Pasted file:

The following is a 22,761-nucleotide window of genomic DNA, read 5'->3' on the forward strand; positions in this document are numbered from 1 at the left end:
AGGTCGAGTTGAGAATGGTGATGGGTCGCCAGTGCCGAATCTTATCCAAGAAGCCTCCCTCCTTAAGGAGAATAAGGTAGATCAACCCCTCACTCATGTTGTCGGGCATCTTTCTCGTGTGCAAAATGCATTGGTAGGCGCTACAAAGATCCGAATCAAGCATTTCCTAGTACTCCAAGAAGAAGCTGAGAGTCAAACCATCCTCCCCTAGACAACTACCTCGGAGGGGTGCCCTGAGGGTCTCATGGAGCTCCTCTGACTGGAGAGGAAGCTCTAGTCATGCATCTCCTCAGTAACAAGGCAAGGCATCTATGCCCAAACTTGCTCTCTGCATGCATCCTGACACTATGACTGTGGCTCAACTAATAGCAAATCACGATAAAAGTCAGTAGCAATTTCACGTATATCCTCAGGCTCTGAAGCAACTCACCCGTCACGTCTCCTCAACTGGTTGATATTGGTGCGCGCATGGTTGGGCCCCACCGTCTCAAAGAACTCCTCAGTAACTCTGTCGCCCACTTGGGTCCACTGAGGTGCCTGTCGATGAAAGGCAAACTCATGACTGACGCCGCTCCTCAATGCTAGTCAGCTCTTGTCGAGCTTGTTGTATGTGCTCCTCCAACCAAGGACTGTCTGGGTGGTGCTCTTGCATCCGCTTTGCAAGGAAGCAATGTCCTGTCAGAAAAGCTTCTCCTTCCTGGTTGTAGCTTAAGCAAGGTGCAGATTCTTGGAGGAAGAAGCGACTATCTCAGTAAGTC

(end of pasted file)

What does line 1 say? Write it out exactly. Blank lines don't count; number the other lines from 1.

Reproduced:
The following is a 22,761-nucleotide window of genomic DNA, read 5'->3' on the forward strand; positions in this document are numbered from 1 at the left end: